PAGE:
(This is the first of a 3-part blog-post on Pharaoh as an abusive personality)

ואני אחזק את לבו ולא ישלח את-העם 

“…I [G-d] will harden [Pharaoh’s] heart and he will not send out the people.”  [1]

After Pharaoh had already been incrementally humbled 10 times by the “makkot” — the “plagues” — why was his heart still “hard”? Why didn’t he come to see resistance as futile? What could have possessed him to chase the B’nai Israel as they left Egypt?

Even a despot like Pharaoh usually has counselors to protect him against decisions made too abruptly. Pharaoh’s profoundly irrational decision must have seemed so even to his advisors. But they were most likely canny enough to recognize that it was not a good time to be “wise” vis-à-vis Pharaoh. Alternate viewpoints could only be offered at the probable cost of their own lives (it must have been very much the same in Stalin’s “court”).

Was he that angry at the loss of his work-force? Did his anger cause him to make a gross error in judgment? If so, we can probably barely imagine his fury. He might well have refused any discussion with those counselors, pausing only long enough to arm himself for slaughter and command that his army do the same, before running out in hot pursuit. There’s clearly something “inappropriate” about anger to this degree.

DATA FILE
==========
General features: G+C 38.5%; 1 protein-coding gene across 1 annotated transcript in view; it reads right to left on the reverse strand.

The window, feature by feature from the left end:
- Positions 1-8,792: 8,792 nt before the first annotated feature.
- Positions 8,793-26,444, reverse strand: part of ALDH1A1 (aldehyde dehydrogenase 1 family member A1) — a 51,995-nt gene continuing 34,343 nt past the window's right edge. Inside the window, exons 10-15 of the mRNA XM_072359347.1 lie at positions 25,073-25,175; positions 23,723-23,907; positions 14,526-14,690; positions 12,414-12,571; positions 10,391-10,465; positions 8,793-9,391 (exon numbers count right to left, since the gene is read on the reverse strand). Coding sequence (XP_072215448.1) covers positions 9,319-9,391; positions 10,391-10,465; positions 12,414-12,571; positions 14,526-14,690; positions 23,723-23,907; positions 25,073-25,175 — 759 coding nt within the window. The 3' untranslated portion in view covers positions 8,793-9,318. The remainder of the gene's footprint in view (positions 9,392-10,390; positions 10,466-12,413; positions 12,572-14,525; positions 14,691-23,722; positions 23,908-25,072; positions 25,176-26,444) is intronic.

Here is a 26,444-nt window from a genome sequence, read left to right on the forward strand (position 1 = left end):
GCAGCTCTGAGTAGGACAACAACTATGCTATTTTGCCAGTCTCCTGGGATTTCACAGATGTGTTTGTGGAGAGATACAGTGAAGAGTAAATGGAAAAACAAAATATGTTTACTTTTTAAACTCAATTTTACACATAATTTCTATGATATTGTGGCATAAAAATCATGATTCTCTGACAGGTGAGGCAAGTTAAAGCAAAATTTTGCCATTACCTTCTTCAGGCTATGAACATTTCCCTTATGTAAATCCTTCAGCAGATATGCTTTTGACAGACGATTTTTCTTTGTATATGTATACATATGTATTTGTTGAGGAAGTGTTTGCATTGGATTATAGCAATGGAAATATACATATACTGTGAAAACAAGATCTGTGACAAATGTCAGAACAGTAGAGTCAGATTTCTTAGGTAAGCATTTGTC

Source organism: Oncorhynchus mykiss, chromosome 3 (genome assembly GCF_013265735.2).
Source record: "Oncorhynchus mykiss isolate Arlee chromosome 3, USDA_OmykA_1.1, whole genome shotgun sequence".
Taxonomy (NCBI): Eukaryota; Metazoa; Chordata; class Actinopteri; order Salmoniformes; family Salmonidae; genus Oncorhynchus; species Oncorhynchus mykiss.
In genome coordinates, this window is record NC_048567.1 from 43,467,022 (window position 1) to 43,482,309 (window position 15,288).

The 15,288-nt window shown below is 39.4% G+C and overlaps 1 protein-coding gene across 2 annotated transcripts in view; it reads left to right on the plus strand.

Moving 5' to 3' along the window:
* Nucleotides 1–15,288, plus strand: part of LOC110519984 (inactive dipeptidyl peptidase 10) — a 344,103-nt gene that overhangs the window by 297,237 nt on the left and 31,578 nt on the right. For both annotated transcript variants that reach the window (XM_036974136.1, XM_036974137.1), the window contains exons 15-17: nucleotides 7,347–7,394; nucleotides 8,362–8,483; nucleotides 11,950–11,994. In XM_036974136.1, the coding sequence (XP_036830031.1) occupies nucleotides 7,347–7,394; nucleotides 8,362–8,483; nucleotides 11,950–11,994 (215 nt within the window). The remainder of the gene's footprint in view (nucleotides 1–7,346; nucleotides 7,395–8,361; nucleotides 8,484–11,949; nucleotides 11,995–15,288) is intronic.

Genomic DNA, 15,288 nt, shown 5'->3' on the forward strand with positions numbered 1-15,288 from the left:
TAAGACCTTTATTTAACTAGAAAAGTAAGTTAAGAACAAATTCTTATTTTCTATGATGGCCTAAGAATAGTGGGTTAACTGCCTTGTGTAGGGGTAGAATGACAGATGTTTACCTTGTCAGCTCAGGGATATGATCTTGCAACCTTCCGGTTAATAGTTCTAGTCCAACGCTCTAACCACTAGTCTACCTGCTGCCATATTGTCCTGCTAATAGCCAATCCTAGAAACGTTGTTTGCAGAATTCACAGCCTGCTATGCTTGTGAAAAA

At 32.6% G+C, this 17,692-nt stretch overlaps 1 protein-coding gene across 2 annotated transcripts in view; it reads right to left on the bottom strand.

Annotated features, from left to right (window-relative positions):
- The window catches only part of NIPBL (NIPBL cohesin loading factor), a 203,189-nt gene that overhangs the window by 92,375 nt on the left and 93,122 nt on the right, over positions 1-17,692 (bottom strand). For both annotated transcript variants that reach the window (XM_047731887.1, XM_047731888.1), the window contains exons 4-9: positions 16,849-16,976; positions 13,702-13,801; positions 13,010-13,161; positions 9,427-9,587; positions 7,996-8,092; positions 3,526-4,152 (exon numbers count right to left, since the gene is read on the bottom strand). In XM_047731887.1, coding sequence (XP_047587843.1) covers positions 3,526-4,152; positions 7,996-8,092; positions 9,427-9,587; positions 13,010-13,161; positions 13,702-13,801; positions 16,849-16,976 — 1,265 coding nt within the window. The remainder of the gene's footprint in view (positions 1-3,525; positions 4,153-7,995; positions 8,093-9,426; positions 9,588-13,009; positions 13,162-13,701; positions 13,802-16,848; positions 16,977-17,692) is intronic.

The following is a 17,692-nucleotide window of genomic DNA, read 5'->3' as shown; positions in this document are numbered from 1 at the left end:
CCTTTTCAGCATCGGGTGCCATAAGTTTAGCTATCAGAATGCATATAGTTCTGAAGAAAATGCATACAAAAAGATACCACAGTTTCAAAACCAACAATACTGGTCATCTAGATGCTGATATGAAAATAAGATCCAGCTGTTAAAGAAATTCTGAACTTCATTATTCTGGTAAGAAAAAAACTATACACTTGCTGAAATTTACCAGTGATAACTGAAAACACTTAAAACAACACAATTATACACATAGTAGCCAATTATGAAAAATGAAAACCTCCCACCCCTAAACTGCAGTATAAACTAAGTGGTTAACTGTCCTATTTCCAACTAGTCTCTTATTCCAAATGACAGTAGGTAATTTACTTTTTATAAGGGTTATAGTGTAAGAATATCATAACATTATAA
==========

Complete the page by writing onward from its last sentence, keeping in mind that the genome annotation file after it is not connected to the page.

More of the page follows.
At what, then, was Pharaoh really so incensed?

Pharaoh, in pursuing the Israelites after the 10 plagues, displays behavior typical of an abuser.

An abuser, by definition, abuses the other party/parties in a relationship.

Abusive behavior may appear to come from an arrogant sense of “superiority,” but it comes, in fact, from the very opposite: from excessively low self-esteem. This low self-esteem is accompanied by (a sensed) inability to control events. By abusing, the abuser attempts to “normalize” his/her own low self-esteem either by asserting excessive control over another, or by demeaning the other – as in, for example, the lyric from a song first sung by “The Four Seasons”:

“I used to love to make you cry;  it made me feel like a man inside.”  [2]

An abuser could even be lured into a death-trap by fury at (perceived) affronts to his or her pride.

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[1] Ex. 4:21   
[2Linzer, S. & Randell, D.; Working My Way Back to You; (1966)